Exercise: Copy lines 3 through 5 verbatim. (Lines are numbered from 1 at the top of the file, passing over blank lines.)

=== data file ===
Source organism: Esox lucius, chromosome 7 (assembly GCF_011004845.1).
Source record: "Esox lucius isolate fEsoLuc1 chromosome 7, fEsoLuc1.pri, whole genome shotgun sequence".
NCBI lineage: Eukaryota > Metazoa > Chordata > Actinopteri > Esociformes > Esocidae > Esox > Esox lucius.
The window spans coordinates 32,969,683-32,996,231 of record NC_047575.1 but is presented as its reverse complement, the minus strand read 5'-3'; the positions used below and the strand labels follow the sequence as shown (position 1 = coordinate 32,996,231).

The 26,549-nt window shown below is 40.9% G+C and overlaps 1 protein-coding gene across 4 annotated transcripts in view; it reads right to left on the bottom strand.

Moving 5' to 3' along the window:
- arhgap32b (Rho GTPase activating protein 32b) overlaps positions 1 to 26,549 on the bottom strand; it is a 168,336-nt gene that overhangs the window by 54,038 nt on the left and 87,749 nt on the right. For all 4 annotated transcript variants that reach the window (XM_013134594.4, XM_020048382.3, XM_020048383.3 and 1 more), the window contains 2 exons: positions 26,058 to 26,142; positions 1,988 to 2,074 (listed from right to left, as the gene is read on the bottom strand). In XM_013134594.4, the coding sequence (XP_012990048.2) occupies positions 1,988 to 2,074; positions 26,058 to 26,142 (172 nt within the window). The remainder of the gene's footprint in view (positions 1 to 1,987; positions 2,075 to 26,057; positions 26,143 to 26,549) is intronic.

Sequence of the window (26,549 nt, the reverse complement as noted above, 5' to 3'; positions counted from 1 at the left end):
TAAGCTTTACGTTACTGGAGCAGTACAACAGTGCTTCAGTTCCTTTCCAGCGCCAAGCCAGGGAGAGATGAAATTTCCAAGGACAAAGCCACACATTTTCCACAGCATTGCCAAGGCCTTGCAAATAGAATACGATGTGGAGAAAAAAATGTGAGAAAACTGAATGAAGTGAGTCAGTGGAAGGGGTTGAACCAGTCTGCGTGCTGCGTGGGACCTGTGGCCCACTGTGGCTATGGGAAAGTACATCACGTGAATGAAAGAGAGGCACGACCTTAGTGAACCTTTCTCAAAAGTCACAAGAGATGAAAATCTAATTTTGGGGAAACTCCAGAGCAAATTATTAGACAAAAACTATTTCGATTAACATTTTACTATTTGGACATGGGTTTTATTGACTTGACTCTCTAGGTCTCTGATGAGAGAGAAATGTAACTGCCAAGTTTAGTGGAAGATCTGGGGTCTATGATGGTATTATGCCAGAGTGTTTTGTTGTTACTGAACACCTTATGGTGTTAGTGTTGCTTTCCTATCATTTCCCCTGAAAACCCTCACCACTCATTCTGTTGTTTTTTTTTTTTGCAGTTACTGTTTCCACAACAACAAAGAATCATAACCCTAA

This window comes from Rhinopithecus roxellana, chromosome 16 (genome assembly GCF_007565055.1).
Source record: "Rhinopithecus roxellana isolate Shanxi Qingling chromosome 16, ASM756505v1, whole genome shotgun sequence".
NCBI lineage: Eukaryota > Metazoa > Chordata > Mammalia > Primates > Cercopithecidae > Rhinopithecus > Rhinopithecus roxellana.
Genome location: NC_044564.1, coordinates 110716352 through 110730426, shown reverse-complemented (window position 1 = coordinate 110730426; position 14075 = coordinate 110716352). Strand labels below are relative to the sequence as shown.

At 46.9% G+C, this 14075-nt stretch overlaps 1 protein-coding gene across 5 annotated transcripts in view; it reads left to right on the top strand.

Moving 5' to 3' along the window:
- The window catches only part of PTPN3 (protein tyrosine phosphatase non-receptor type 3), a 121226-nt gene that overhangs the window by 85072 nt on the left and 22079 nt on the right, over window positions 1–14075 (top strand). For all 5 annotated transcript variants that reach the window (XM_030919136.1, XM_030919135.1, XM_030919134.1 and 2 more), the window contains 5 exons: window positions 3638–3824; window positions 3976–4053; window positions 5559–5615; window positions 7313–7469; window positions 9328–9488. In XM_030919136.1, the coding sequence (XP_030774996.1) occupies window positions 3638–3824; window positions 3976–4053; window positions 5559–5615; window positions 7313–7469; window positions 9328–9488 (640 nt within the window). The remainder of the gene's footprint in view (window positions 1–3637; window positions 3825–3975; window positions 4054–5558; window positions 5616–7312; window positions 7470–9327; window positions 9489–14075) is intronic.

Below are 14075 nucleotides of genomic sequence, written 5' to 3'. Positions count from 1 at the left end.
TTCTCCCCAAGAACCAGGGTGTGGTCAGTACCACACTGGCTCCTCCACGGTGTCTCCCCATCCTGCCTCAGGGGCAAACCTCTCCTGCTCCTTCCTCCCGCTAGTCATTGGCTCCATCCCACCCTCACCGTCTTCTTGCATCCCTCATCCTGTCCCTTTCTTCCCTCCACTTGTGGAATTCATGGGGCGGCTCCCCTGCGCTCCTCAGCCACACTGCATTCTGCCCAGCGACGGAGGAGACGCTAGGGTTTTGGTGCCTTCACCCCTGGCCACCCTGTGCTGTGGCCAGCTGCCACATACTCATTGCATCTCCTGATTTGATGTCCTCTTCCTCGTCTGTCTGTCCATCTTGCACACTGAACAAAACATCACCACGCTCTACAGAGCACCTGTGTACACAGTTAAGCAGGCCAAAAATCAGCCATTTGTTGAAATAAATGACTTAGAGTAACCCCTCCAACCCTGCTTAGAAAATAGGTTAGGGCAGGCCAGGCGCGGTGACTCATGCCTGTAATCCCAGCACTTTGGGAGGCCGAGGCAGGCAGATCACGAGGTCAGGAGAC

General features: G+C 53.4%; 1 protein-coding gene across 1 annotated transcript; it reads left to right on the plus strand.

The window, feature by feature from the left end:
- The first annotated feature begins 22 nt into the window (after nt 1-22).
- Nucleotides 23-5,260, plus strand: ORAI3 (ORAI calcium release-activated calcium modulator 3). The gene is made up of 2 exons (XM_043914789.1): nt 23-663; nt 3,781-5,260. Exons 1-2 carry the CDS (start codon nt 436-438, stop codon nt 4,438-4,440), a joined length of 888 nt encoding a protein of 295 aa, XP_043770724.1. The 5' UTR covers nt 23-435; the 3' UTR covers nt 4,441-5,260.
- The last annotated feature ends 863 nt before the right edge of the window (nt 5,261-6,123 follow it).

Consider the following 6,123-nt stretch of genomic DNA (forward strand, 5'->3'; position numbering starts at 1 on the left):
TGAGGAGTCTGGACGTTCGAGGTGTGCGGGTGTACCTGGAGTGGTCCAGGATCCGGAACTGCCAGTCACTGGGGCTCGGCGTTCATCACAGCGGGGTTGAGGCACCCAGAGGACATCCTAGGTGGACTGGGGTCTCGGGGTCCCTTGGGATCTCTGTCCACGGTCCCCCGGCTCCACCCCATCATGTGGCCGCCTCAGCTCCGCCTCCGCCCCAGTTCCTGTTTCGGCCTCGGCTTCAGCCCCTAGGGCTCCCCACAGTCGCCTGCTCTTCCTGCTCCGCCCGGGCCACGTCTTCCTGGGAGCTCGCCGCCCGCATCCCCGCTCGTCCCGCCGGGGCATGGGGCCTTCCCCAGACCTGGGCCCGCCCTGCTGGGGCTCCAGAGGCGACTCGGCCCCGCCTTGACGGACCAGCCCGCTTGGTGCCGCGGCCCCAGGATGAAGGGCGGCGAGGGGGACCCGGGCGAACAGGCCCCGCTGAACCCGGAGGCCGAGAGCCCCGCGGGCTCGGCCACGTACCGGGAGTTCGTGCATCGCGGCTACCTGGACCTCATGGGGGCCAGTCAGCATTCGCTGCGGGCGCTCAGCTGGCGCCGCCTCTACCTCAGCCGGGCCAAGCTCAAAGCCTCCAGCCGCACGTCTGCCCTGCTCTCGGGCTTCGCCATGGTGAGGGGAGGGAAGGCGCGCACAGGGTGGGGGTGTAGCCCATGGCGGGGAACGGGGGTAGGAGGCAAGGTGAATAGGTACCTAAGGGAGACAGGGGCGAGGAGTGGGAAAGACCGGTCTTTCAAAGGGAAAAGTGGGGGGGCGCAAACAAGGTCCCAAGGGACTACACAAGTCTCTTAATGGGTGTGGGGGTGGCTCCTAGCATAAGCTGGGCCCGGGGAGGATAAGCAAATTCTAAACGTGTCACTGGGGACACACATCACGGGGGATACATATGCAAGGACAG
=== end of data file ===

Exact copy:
NCBI lineage: Eukaryota > Metazoa > Chordata > Actinopteri > Esociformes > Esocidae > Esox > Esox lucius.
The window spans coordinates 32,969,683-32,996,231 of record NC_047575.1 but is presented as its reverse complement, the minus strand read 5'-3'; the positions used below and the strand labels follow the sequence as shown (position 1 = coordinate 32,996,231).

The 26,549-nt window shown below is 40.9% G+C and overlaps 1 protein-coding gene across 4 annotated transcripts in view; it reads right to left on the bottom strand.